Alexa Internet is one of the oldest and most recognized Web entities. In addition to providing detailed Web site traffic information that it collects from users of the Alexa toolbar, Alexa created the Wayback Machine, an archive of Web site snapshots, which it donated to the Library of Congress in 1998. Don Whitt, Alexa's vice president of operations, says Alexa, acquired by Amazon.com in 1999, has a long history with open source platforms, including Slackware, FreeBSD, and CentOS.
When Alexa first launched it ran on a "hodgepodge" of systems, like many startups at that time, Whitt says. "It was all about opportunism. But we started hiring more engineers that had previous experience with Linux, and we felt pretty strongly that there was a lot of effort going toward Linux." Whitt says Alexa started with Slackware, tried FreeBSD for a while, then went to Red Hat and eventually Fedora Core and CentOS once Red Hat went commercial.
The engineering and development team found that with Linux platforms, it was easier to get patches and updates quickly. "We do a lot of things that are pretty cutting-edge," says Alexa engineer Ron Shalhoup. "With Linux there's a pool of resources and people working on updates, as opposed to a commercial operating system."
Whitt likes Linux because it makes for a more satisfied IT team. "From a budgetary standpoint, there are many cost benefits to using open source software. But Linux is an operating system that a vast number of engineers want to use. They're comfortable with it. They're happier. They get to work in an environment that is very malleable, and that's a big benefit. You're not boxed in with a commercial version of an operating system."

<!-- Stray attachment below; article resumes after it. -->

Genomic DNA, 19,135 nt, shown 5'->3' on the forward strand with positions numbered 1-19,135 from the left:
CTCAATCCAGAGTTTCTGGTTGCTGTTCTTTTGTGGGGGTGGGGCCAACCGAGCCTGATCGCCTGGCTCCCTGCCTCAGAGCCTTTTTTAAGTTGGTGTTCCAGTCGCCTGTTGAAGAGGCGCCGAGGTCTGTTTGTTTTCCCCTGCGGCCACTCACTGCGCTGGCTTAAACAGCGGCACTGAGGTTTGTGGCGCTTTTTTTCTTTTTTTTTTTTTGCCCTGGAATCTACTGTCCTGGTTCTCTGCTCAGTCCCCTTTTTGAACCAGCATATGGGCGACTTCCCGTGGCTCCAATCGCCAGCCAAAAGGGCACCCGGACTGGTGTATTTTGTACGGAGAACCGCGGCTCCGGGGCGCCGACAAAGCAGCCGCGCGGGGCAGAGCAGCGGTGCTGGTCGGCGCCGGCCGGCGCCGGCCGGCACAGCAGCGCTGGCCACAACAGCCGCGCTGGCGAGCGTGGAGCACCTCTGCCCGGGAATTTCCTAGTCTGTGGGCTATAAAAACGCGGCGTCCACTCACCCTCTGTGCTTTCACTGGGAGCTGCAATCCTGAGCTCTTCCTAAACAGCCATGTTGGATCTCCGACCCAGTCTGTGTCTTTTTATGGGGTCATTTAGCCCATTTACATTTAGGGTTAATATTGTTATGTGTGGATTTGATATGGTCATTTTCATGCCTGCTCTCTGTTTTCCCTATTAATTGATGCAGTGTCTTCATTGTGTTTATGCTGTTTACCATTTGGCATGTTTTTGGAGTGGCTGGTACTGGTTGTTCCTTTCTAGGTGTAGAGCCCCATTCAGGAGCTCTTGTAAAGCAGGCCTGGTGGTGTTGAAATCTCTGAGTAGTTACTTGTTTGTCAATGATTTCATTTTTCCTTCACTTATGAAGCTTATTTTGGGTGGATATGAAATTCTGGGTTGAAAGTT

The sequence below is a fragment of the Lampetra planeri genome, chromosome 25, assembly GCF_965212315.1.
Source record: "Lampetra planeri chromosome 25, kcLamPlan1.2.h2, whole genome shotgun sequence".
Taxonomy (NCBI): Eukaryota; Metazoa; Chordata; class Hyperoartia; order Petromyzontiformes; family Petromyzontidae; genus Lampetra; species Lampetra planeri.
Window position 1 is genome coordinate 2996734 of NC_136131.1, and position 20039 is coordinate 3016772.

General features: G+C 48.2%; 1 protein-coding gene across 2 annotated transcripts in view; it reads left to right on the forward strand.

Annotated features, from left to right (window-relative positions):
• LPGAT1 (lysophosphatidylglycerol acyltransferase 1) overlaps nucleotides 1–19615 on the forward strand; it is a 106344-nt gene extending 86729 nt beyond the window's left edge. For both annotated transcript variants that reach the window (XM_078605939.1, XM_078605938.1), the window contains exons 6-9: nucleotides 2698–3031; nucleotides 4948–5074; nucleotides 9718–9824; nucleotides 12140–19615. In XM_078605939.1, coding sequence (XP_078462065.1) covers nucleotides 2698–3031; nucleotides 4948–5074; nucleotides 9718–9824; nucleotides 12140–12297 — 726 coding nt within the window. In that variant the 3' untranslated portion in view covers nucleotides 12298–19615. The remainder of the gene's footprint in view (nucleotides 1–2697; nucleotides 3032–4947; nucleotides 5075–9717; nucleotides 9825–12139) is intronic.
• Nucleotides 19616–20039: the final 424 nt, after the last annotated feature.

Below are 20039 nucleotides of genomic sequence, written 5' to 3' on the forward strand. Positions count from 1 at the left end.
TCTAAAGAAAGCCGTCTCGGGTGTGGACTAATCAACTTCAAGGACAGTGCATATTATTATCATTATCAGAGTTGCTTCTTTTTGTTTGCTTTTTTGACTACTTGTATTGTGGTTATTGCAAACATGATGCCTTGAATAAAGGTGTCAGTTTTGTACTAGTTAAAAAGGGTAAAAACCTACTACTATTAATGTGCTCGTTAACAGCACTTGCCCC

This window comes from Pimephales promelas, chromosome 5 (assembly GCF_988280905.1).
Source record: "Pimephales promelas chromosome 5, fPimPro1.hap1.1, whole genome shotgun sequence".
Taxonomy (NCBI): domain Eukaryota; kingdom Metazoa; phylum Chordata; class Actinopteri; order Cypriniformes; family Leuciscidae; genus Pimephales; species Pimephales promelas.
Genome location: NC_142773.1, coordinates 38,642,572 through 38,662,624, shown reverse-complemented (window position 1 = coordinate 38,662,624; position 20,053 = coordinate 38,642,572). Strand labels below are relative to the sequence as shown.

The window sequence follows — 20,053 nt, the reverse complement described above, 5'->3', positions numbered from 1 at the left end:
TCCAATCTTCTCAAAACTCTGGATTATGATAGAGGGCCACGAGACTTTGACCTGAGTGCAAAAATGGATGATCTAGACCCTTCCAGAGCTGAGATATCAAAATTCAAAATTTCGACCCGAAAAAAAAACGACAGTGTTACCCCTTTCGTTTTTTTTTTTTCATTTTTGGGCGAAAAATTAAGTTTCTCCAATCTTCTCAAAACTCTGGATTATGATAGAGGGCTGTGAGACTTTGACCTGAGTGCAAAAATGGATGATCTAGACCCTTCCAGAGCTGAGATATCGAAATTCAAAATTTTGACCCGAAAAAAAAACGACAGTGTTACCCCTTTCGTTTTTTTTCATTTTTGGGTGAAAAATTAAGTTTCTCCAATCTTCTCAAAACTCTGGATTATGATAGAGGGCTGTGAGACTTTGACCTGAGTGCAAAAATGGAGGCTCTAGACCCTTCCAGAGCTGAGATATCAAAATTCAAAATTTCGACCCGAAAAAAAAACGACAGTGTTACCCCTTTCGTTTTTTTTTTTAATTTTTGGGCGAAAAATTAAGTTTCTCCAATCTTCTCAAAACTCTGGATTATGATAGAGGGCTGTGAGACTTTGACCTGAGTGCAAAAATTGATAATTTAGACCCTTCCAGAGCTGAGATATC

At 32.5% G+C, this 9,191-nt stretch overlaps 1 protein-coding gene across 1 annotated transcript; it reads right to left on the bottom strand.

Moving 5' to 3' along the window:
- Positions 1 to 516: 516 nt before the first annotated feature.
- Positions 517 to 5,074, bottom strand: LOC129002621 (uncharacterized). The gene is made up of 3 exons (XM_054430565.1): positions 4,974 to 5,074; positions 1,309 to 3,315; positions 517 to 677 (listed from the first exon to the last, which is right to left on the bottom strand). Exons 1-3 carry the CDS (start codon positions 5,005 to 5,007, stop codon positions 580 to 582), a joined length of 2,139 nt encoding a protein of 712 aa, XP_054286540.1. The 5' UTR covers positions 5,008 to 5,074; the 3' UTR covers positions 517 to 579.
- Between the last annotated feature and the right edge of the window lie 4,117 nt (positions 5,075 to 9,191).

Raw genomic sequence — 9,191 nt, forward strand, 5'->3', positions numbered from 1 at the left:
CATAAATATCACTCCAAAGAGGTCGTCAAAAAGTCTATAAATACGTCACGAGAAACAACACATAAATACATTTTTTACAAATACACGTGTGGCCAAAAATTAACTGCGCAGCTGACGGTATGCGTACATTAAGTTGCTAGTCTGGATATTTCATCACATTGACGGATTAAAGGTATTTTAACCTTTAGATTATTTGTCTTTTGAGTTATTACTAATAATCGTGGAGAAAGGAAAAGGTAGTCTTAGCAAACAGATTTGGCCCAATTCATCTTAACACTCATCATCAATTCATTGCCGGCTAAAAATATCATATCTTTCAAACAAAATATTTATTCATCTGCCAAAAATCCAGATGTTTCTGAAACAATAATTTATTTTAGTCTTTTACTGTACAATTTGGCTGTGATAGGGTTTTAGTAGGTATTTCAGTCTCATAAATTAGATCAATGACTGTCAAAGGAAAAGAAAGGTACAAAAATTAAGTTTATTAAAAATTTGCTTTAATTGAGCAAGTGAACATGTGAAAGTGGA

Whitt calls Alexa a "consumer" of open source. "We're not officially submitting changes back into the open source community, although our developers submit patches back when they find bugs to fix. We usually use very stable versions of open source software; we're risk-averse."
Shalhoup says there isn't even much need for support from the community. "We mostly just use the documentation available. We have enough expertise in-house, but if we need workarounds we go to a list or a specific group."
Whitt says before operations managers give the boot to proprietary platforms, they need the right team. "I can make lots of operating and budget decisions, but I need a good staff that has a lot of experience with Linux. We have a small group of really bright people working on it."
Whitt says even though there are challenges associated with open platforms, he wouldn't change a thing. "Of all the ways that I've gone, this has been the best. If you're not ready to sign up for open source, you'll spend a lot of money on support and software. You're still going to have issues in Linux. It's a very complex system. Windows is like a mag wheel, and Linux is like a box of spokes and a hub. You have to understand the fiscal and staffing implications. If you don't have bright people, it's going to be a nightmare."